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Car seat shortages feared as scramble on to comply with new rules for bigger kids

Olivia Lehmann, 3, sits in the back of her mom's car sitting in a child car seat playing on her fathers iPad in Richmond, B.C. November 3, 2010.

John Lehmann/The Globe and Mail/John Lehmann/The Globe and Mail

The federal government has ordered manufacturers to create bigger children's car seats to accommodate heavier kids, which is prompting the companies to warn of shortages by spring.

About six months ago, Transport Canada unveiled new safety regulations for car seats, and in response manufacturers are making a number of physical modifications, such as increasing their widths and adding more padding to strengthen them. The rules are supposed to go into effect on Jan. 1, raising the weight limit for infant seats to 10 kilograms from the current nine, and for booster seats to 30 kilograms, up from 22.

Consumers will still be able to use their current car seats after new regulations take effect. But once they're in place, companies will only be permitted to sell seats that comply with the new standards.

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The changes are driven partly by the trend of children getting bigger over the past two decades, Transport Canada said. Experts blame shifting lifestyles, including high-calorie food consumption, more time spent in front of the computer or television, and mothers switching earlier to feeding their babies formula rather than breast milk.

"We encourage and foster the development of obesity knowingly or unknowingly," said Canadian obesity expert David Lau, a professor of medicine at the University of Calgary. "That's the byproduct of becoming a wealthy nation."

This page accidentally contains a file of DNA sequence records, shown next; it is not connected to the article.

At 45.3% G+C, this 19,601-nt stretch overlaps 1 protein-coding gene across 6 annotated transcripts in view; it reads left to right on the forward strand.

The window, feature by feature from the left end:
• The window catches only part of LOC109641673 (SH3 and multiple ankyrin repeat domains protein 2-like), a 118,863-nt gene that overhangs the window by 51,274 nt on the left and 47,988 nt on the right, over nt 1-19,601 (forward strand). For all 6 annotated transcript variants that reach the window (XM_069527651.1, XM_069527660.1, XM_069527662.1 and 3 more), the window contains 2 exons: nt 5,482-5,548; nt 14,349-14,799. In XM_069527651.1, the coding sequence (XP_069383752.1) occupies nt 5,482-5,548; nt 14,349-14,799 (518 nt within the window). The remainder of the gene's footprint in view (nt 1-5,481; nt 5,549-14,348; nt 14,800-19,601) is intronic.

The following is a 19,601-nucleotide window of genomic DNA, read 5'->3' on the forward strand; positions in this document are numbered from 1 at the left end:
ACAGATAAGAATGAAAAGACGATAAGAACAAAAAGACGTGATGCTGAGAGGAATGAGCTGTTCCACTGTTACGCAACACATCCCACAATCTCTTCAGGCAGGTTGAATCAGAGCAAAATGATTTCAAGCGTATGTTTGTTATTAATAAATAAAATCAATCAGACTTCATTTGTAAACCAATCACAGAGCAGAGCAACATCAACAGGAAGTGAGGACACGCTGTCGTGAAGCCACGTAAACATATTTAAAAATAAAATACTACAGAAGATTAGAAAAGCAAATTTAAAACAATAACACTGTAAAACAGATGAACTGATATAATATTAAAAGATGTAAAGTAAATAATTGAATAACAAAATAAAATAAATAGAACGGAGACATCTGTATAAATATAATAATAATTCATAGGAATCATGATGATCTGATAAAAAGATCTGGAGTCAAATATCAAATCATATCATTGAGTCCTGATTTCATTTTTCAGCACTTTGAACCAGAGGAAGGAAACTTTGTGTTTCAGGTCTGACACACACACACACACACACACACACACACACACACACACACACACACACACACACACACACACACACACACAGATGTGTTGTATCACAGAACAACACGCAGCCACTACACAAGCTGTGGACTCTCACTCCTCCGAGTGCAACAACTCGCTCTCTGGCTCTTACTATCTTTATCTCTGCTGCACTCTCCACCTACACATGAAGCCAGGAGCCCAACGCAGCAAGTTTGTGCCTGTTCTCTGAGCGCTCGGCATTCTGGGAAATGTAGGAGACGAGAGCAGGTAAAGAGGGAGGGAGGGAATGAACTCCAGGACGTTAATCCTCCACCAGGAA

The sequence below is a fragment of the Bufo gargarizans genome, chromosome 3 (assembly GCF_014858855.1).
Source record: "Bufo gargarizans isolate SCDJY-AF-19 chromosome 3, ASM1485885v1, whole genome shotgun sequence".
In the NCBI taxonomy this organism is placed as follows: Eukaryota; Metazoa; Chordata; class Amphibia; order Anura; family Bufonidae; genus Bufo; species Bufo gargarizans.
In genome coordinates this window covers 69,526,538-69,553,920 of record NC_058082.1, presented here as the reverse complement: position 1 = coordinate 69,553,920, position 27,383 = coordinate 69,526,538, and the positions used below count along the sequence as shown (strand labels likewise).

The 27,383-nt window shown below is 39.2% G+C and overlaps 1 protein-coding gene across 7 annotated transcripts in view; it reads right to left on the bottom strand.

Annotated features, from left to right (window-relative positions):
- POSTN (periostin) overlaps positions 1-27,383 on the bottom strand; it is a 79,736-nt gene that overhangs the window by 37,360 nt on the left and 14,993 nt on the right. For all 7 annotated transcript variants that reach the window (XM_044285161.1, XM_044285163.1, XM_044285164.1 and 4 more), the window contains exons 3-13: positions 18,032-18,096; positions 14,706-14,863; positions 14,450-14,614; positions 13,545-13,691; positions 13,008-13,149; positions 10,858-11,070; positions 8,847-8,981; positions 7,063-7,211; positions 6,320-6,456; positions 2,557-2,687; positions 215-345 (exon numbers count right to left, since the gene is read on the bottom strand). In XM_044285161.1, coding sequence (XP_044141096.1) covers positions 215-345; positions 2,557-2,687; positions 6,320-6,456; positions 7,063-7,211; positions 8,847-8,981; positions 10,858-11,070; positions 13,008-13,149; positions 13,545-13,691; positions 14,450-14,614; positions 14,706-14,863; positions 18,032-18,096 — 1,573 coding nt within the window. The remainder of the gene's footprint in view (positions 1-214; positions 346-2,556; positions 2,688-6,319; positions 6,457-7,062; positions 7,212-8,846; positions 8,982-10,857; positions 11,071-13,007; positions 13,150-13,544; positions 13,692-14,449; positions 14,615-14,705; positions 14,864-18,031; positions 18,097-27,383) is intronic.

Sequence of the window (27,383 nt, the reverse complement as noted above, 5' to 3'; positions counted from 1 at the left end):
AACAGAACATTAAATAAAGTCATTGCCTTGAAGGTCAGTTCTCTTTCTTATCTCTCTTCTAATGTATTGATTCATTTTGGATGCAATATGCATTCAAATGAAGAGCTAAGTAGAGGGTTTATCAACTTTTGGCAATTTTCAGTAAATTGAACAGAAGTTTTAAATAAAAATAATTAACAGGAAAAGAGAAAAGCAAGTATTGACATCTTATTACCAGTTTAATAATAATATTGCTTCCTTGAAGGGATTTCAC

According to Statistics Canada, 26 per cent of children between the ages of 6 and 11 were overweight or obese in 2004, up from 13 per cent in 1978. Among two- to five-year-olds, 21 per cent were overweight or obese in both those periods.

The regulations will require newly designed seats to undergo a series of tests, including collision tests with bigger crash-test dummies, before they are sold. But Canada has had only one qualified compliance testing centre to approve new models - and the Toronto-based location is booked until mid-March. Another one was recently set up for compliance testing in Montreal, but it will take time to get up to speed, manufacturers say.

As a result, it's possible companies won't be able to get enough car seats on to store shelves early next year. In the past, manufacturers said, the government's testing has been done on a gradual basis, so the companies have been able to use their own certification testing centres and then have the seats go through the compliance testing. Manufacturers and retailers are lobbying the government for more time to comply with the regulations.

"It's really quite a conundrum," said Michael Dwyer, executive director of the Juvenile Products Manufacturers Association in Mount Laurel, N.J., which represents many of the Canadian players and is in talks with government officials to seek a one-year extension. "There is a concern about a paucity of seats."

There are at least a dozen CRS manufacturers doing business in Canada, Mr. Dwyer added, but a large portion of sales are concentrated with three companies: Evenflo, Dorel and Graco.

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The push for car-seat changes is also prompted by data showing the use of child restraints cuts car-collision deaths dramatically. Between 1993 and 2006, the number of child passengers who died in motor-vehicle accidents dropped by 50 per cent, according to Transport Canada, which attributes the decline to improved design and greater use of child restraints.

Companies in the highly regulated $150-million-a-year car-seat market can be significantly affected by rule changes. They can lose business if they're not ready with properly tested products, or if consumers hold back purchases out of confusion about safety standards.